Moore hopes to get a boost from Tuesday night’s rally with the populist firebrand Bannon, who is expected to attack the Washington Republicans who have said they believe Moore’s accusers.

Bannon’s appearance comes a week before the election as Moore and his allies fight to energize their supporters after a brief but ugly general election campaign. Many Washington Republicans, including Senate Majority Leader Mitch McConnell, called on Moore to quit the race, though McConnell changed his rhetoric over the weekend to say Alabama voters should decide Moore’s fate.

On Tuesday, McConnell said if Moore is elected, he would “immediately have an issue with the Ethics Committee” over the sexual misconduct allegations.

McConnell also told reporters that Moore would have to be sworn in if he wins, based on the 1969 Supreme Court ruling involving Democratic New York Rep. Adam Clayton Powell Jr. The House had refused to seat Powell after allegations of personal and financial misconduct. The Supreme Court ruled in his favor, saying the House acted unconstitutionally by not seating him.

Pushing back against Washington Republicans, President Donald Trump formally endorsed Moore on Monday and directed the Republican National Committee to send some assistance after withdrawing roughly a dozen staffers last month.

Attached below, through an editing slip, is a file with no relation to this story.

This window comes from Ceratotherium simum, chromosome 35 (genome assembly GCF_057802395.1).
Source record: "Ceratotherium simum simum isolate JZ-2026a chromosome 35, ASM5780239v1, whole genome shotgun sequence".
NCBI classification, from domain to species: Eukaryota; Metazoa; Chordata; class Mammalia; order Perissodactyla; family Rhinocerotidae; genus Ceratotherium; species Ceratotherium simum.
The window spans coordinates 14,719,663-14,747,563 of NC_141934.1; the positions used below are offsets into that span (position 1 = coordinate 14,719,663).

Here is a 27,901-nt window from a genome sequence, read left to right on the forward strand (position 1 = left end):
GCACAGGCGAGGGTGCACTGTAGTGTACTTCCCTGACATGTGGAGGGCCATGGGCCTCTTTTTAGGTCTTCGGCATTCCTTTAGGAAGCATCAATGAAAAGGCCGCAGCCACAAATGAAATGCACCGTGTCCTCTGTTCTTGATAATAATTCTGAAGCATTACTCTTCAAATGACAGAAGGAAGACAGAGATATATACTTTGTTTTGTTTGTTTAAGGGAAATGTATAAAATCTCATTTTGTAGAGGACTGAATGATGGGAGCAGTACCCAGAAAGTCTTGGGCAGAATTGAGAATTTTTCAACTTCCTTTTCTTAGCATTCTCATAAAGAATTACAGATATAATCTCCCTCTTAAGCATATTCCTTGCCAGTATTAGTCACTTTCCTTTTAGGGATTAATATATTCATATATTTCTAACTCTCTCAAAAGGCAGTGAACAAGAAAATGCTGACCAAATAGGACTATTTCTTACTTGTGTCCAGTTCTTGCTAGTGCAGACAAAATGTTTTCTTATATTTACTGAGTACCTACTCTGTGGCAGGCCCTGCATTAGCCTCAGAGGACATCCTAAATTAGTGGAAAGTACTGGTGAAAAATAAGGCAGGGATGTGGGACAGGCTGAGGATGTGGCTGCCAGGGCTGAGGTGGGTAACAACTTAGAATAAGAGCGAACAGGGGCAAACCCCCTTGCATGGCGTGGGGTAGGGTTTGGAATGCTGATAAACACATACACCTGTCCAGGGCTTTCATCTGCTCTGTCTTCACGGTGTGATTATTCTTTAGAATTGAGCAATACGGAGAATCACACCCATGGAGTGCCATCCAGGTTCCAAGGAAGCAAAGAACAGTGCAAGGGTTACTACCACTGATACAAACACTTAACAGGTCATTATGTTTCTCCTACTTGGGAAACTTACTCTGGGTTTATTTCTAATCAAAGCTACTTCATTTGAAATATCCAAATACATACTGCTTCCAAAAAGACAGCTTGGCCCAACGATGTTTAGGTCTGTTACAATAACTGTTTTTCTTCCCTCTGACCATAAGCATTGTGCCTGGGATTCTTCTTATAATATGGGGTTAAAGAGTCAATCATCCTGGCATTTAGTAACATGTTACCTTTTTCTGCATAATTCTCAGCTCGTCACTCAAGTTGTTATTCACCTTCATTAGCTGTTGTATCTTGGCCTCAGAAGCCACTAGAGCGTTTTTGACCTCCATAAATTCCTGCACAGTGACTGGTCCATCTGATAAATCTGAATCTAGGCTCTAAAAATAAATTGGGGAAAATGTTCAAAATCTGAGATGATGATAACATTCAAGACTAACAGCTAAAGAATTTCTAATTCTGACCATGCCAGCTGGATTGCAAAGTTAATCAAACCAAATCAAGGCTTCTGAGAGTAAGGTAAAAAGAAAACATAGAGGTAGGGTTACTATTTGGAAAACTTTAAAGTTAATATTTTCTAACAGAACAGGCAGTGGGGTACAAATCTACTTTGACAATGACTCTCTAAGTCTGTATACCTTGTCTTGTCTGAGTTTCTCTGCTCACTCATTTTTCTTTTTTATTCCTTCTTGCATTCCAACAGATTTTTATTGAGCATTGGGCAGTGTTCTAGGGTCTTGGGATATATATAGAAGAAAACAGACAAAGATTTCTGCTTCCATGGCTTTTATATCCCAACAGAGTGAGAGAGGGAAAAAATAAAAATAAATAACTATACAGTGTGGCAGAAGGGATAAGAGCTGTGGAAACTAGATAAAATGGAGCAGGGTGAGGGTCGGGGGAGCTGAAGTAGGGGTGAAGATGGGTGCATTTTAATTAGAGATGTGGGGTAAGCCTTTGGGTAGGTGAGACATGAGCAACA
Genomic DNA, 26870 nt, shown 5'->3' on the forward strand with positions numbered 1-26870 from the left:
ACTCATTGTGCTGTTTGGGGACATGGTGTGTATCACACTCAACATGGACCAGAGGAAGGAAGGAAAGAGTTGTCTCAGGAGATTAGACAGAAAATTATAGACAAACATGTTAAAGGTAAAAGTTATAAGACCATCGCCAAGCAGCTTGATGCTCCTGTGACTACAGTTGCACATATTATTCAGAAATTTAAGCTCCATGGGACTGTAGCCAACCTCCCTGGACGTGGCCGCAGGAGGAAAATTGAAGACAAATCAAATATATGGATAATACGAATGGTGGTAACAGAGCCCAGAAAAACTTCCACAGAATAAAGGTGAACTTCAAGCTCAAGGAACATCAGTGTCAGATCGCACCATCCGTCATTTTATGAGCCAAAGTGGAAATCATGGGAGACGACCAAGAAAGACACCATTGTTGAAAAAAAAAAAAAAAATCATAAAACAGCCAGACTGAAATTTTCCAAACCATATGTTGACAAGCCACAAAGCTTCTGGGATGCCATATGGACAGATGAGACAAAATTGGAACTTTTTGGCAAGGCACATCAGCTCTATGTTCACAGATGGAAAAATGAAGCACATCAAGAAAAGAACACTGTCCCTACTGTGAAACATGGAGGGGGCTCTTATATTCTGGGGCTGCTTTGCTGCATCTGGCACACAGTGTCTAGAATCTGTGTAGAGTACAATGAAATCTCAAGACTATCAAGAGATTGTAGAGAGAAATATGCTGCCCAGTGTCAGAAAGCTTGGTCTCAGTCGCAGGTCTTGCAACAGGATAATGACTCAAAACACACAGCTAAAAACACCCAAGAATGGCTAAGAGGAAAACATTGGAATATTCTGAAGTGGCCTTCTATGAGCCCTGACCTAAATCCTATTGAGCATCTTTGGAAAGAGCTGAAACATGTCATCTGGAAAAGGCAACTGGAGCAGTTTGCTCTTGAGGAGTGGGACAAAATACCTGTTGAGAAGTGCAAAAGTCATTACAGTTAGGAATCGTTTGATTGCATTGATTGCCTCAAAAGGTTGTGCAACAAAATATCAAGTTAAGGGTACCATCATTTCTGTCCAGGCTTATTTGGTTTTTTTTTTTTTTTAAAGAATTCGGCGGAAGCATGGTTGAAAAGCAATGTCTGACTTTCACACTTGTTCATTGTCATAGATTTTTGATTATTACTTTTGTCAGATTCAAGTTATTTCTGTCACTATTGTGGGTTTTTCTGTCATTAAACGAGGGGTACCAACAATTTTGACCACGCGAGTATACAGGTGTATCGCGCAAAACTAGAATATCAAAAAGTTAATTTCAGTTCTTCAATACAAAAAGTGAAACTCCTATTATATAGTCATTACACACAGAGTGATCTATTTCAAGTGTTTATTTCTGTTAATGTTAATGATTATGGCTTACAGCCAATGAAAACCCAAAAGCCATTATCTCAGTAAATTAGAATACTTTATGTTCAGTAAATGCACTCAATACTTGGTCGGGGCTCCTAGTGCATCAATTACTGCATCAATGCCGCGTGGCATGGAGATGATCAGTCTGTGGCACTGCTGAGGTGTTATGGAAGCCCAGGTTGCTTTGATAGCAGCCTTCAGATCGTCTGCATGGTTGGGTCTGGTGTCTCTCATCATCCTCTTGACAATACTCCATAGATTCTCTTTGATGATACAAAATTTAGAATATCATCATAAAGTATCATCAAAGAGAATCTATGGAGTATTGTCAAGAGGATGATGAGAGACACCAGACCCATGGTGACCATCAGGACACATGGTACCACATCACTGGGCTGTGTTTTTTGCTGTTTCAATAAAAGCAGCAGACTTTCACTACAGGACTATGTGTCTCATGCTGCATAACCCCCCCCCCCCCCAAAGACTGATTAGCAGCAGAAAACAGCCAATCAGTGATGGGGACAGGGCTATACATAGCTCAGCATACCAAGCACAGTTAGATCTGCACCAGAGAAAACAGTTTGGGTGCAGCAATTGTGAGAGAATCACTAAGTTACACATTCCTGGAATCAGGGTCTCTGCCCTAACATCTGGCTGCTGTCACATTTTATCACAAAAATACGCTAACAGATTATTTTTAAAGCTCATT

Bannon and Moore are scheduled to appear together in a dirt-floor barn deep in southwestern Alabama along the Mississippi border. It’s the same venue where Bannon appeared with Moore earlier in the year before he clinched the GOP nomination.

“For us, it’s big,” John Giles, who leads a pro-Moore super PAC, said of Bannon’s visit. “The only thing bigger than Bannon is Trump.”

Since being forced out of the White House in August, Bannon has resumed his leadership role at the pro-Trump Breitbart News and launched a broad campaign to take down establishment Republicans across the nation. He has vowed to defeat several Republican Senate incumbents in next year’s midterm elections because, in his view, they haven’t done enough to support Trump’s policies.